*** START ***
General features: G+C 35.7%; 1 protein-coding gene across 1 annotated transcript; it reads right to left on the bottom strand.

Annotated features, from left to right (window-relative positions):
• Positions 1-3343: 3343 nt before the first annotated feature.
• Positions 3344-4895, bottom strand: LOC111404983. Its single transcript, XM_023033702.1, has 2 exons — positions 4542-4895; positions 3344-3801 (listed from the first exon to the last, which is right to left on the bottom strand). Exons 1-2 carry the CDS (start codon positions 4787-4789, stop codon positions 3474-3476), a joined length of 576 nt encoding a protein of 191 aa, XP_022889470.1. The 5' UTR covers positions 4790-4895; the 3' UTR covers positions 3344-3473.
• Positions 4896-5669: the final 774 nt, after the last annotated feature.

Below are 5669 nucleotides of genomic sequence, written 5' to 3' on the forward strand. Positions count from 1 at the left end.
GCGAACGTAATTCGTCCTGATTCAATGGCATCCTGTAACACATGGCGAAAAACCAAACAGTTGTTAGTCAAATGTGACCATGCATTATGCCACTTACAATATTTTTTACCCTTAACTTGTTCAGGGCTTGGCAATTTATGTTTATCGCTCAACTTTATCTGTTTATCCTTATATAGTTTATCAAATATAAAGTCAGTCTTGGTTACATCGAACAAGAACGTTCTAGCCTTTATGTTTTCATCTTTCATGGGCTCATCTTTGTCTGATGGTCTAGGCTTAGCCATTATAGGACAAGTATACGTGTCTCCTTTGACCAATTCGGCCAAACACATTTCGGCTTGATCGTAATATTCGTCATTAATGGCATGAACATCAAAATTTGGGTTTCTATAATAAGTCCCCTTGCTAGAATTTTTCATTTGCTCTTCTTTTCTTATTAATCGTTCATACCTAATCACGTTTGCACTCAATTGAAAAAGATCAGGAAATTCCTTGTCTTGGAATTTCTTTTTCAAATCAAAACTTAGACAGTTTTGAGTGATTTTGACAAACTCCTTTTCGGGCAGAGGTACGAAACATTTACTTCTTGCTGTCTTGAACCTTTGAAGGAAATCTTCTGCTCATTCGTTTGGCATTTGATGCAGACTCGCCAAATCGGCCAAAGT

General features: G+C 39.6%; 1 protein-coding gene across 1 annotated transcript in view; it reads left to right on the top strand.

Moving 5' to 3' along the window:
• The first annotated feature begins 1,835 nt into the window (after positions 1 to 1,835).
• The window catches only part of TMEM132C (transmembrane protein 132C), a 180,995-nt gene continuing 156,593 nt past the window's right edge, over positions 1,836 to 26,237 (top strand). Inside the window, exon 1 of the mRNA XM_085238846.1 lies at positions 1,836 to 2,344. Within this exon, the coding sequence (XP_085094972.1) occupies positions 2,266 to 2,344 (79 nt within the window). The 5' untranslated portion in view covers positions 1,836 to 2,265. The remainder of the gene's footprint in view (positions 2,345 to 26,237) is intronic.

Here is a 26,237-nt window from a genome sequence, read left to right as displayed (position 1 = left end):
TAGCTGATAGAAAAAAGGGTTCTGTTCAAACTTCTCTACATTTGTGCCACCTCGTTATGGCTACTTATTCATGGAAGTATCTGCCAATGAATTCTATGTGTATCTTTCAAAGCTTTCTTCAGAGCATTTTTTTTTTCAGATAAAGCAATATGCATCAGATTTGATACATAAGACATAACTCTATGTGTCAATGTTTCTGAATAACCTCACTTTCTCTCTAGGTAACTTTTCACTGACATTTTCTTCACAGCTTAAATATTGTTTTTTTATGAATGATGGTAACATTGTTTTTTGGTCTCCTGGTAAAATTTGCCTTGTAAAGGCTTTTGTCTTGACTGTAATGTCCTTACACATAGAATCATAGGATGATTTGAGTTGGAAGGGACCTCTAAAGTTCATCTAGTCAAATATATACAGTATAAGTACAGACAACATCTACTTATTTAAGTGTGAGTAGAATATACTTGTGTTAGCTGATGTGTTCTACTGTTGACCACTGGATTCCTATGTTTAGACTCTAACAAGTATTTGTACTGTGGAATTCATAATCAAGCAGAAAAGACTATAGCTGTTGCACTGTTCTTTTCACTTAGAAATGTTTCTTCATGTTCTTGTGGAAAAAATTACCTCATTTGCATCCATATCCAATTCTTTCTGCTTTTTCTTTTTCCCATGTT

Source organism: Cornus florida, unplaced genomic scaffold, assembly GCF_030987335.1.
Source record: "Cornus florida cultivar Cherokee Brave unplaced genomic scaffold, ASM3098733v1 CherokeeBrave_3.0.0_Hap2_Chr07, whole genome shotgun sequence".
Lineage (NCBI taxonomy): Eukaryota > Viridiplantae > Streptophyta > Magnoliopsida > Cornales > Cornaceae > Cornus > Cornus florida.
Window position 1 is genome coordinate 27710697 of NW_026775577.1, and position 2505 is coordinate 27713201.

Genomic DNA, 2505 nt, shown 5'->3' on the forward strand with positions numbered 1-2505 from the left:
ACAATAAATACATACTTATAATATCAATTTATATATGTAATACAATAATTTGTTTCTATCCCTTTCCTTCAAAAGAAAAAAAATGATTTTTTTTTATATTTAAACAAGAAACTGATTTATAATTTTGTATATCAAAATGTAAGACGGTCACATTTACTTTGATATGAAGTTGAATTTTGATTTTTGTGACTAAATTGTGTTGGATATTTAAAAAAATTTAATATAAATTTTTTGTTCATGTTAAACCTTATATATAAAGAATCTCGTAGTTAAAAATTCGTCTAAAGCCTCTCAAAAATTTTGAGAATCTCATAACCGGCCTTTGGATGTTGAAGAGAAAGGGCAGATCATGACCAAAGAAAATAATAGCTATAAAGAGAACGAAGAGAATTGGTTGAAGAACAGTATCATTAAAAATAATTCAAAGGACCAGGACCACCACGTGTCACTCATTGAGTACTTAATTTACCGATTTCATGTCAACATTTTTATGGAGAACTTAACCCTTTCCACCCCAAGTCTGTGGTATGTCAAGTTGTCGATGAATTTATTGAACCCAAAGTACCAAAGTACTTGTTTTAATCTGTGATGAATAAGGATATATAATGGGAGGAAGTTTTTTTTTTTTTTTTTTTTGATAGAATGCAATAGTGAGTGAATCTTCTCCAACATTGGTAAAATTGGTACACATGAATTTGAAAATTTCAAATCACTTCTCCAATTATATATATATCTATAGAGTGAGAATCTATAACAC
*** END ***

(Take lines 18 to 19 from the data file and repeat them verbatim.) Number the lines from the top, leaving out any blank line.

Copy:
Genomic DNA, 2505 nt, shown 5'->3' on the forward strand with positions numbered 1-2505 from the left:
ACAATAAATACATACTTATAATATCAATTTATATATGTAATACAATAATTTGTTTCTATCCCTTTCCTTCAAAAGAAAAAAAATGATTTTTTTTTATATTTAAACAAGAAACTGATTTATAATTTTGTATATCAAAATGTAAGACGGTCACATTTACTTTGATATGAAGTTGAATTTTGATTTTTGTGACTAAATTGTGTTGGATATTTAAAAAAATTTAATATAAATTTTTTGTTCATGTTAAACCTTATATATAAAGAATCTCGTAGTTAAAAATTCGTCTAAAGCCTCTCAAAAATTTTGAGAATCTCATAACCGGCCTTTGGATGTTGAAGAGAAAGGGCAGATCATGACCAAAGAAAATAATAGCTATAAAGAGAACGAAGAGAATTGGTTGAAGAACAGTATCATTAAAAATAATTCAAAGGACCAGGACCACCACGTGTCACTCATTGAGTACTTAATTTACCGATTTCATGTCAACATTTTTATGGAGAACTTAACCCTTTCCACCCCAAGTCTGTGGTATGTCAAGTTGTCGATGAATTTATTGAACCCAAAGTACCAAAGTACTTGTTTTAATCTGTGATGAATAAGGATATATAATGGGAGGAAGTTTTTTTTTTTTTTTTTTTTGATAGAATGCAATAGTGAGTGAATCTTCTCCAACATTGGTAAAATTGGTACACATGAATTTGAAAATTTCAAATCACTTCTCCAATTATATATATATCTATAGAGTGAGAATCTATAACAC